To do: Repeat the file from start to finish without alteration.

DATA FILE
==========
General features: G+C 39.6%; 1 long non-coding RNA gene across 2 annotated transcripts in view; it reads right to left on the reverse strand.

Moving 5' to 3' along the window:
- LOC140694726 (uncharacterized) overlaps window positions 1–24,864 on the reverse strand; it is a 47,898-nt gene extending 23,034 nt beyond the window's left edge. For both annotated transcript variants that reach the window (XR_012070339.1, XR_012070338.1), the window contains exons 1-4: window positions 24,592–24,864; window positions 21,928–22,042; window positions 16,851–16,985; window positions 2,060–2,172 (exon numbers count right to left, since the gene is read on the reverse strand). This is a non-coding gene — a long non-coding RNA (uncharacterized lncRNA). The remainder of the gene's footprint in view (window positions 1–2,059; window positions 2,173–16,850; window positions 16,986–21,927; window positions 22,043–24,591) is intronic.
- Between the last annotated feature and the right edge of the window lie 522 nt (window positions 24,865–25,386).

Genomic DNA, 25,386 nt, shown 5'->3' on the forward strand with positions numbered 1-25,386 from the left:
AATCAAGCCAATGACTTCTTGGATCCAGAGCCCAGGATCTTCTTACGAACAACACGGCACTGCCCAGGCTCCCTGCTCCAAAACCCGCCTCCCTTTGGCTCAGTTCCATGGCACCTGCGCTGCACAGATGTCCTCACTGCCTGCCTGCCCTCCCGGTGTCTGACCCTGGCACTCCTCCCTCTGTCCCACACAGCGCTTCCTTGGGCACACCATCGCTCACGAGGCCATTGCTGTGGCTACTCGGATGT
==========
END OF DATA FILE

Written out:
General features: G+C 39.6%; 1 long non-coding RNA gene across 2 annotated transcripts in view; it reads right to left on the reverse strand.

Moving 5' to 3' along the window:
- LOC140694726 (uncharacterized) overlaps window positions 1–24,864 on the reverse strand; it is a 47,898-nt gene extending 23,034 nt beyond the window's left edge. For both annotated transcript variants that reach the window (XR_012070339.1, XR_012070338.1), the window contains exons 1-4: window positions 24,592–24,864; window positions 21,928–22,042; window positions 16,851–16,985; window positions 2,060–2,172 (exon numbers count right to left, since the gene is read on the reverse strand). This is a non-coding gene — a long non-coding RNA (uncharacterized lncRNA). The remainder of the gene's footprint in view (window positions 1–2,059; window positions 2,173–16,850; window positions 16,986–21,927; window positions 22,043–24,591) is intronic.
- Between the last annotated feature and the right edge of the window lie 522 nt (window positions 24,865–25,386).

Genomic DNA, 25,386 nt, shown 5'->3' on the forward strand with positions numbered 1-25,386 from the left:
AATCAAGCCAATGACTTCTTGGATCCAGAGCCCAGGATCTTCTTACGAACAACACGGCACTGCCCAGGCTCCCTGCTCCAAAACCCGCCTCCCTTTGGCTCAGTTCCATGGCACCTGCGCTGCACAGATGTCCTCACTGCCTGCCTGCCCTCCCGGTGTCTGACCCTGGCACTCCTCCCTCTGTCCCACACAGCGCTTCCTTGGGCACACCATCGCTCACGAGGCCATTGCTGTGGCTACTCGGATGT